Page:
Following on from my last post I thought I’d talk a little more about growing vegetables in containers. For those with small courtyard gardens, balconies or just a doorstep this may be the only way of growing your own produce. However, even those with access to a garden are choosing to grow herbs, salad leaves, tomatoes and other vegetables in containers for a number of reasons.
Firstly nearly all vegetables need sunshine, so by growing in containers you can site your veggies in the best possible position. Secondly they are easy to protect from hungry birds and slugs and you can keep an eye on them. Thirdly it’s always easier to water a few containers close to the house, rather than a vegetable patch right down the garden. Most importantly you have complete control over what they are growing in, which enables you to get the best possible results.
So what’s the ideal compost?
Never be tempted to use garden soil in a container. Earthworms, micro organisms, weed seeds and fungal spores that are beneficial or harmless in the open ground can result in toxins building up in soil in the confines of a pot. You need a sterile growing medium; one that will provide the water and nutrients you growing crops require.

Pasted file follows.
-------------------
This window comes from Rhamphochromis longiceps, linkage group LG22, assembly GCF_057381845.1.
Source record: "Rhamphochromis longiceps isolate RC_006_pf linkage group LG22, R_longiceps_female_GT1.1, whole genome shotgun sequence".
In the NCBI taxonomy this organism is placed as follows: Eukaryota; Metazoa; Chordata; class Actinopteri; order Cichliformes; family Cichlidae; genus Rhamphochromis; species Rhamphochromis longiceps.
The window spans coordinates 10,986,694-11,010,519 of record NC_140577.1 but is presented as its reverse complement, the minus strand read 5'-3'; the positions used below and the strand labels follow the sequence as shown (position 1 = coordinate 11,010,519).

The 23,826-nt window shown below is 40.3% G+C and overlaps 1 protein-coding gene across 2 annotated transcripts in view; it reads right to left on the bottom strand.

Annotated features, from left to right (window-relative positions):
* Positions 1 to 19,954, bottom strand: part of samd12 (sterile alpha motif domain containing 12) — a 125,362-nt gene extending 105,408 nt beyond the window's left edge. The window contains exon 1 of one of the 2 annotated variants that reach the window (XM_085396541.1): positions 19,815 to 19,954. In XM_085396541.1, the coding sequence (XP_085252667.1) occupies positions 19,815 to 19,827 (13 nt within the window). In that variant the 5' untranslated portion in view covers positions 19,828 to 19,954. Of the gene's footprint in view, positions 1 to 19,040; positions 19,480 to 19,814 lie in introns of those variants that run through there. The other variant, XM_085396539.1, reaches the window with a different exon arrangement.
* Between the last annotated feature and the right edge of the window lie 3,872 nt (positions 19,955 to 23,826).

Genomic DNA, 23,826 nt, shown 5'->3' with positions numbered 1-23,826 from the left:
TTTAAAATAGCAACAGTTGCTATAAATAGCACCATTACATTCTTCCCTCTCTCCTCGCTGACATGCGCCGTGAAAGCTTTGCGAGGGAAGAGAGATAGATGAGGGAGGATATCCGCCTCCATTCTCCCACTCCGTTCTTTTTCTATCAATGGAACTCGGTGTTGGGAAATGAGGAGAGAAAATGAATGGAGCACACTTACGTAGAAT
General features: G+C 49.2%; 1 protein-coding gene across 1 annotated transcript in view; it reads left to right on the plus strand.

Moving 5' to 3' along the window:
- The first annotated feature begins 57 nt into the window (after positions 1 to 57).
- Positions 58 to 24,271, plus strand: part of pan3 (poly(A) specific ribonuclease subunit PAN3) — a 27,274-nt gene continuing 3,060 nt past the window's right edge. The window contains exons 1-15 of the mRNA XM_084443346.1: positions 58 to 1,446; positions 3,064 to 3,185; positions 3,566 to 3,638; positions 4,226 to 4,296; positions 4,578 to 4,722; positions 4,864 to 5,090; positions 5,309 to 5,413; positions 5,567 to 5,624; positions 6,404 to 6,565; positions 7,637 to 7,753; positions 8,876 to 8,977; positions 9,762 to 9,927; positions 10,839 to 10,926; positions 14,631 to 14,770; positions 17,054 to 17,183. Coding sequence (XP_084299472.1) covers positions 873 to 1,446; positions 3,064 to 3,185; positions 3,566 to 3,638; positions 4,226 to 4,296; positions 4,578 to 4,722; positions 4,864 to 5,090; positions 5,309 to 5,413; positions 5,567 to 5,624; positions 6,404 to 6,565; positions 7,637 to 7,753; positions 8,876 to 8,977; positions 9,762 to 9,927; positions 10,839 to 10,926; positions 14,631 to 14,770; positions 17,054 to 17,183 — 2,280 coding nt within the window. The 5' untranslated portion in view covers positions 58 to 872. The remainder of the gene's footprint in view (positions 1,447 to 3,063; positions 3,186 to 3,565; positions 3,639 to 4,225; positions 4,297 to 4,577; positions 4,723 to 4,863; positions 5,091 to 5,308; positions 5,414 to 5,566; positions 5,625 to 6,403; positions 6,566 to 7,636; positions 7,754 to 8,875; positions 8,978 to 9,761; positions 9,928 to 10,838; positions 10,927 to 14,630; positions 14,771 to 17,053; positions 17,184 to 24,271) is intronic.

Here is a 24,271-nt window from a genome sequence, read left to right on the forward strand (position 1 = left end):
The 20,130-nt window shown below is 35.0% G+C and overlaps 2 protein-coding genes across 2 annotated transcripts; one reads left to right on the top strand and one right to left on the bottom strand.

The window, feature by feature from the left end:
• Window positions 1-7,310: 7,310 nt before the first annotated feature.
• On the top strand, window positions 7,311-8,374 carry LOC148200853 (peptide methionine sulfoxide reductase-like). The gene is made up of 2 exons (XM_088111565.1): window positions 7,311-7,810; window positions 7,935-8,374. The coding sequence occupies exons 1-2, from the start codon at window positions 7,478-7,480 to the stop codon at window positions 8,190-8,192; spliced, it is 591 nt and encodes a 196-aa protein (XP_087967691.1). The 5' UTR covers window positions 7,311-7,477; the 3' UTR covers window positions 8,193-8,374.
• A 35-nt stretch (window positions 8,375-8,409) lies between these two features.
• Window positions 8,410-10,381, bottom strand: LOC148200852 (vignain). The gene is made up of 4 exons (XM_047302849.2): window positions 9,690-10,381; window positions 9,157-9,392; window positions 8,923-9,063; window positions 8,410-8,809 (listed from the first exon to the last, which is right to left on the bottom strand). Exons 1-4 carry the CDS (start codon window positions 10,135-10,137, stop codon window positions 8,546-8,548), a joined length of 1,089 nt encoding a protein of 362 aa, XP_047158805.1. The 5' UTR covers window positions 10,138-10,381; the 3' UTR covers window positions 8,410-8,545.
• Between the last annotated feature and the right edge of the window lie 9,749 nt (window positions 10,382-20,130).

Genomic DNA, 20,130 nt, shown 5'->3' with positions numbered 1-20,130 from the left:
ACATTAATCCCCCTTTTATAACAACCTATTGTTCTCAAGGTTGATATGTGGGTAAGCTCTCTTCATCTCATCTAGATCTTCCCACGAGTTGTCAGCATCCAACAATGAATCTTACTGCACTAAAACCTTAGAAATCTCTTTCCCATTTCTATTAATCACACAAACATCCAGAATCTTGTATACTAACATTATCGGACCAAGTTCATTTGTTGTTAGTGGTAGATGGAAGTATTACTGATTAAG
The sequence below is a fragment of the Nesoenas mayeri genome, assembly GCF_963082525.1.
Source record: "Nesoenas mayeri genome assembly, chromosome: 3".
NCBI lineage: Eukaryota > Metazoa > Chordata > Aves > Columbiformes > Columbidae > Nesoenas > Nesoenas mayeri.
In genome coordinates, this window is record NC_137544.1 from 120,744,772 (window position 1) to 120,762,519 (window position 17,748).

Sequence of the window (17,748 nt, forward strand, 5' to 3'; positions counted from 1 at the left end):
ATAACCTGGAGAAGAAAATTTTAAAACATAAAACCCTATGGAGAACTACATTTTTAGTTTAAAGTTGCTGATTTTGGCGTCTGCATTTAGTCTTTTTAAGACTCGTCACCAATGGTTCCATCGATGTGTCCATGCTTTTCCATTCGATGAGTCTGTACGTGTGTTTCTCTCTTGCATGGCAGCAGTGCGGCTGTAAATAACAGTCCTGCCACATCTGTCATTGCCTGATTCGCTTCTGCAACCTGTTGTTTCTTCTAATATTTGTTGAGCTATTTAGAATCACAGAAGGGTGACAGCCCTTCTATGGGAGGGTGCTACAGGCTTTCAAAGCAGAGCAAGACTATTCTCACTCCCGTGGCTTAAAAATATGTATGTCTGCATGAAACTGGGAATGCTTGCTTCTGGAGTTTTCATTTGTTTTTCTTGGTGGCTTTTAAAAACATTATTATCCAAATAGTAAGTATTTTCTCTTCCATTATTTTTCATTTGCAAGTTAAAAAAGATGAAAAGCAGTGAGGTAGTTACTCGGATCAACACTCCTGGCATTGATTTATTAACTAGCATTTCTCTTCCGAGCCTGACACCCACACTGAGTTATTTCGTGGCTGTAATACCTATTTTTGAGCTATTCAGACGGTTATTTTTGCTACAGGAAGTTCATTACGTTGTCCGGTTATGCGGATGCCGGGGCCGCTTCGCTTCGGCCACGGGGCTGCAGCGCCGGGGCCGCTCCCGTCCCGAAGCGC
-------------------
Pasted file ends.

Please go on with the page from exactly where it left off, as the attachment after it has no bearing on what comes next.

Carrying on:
Specifically formulated growing compost will have just the right balance of nutrients, the right structure, and the correct p.H to get the best results. Multi-purpose compost with added loam- based compost is ideal. The latter has fine particles that hang on to water and nutrients more successfully than a soil-less compost. You will still need to feed after the first few weeks.
Compost technology is constantly progressing, with the introduction of numerous alternatives to peat. When using a new type of compost take more care to check on water requirements. Feel deep into the container to see if the soil is still moist beneath the surface before you water. When choosing compost, remember that it is never worth compromising your crop by using inferior growing media: they may seem cheaper, but if the plants respond with poor yields your efforts are wasted.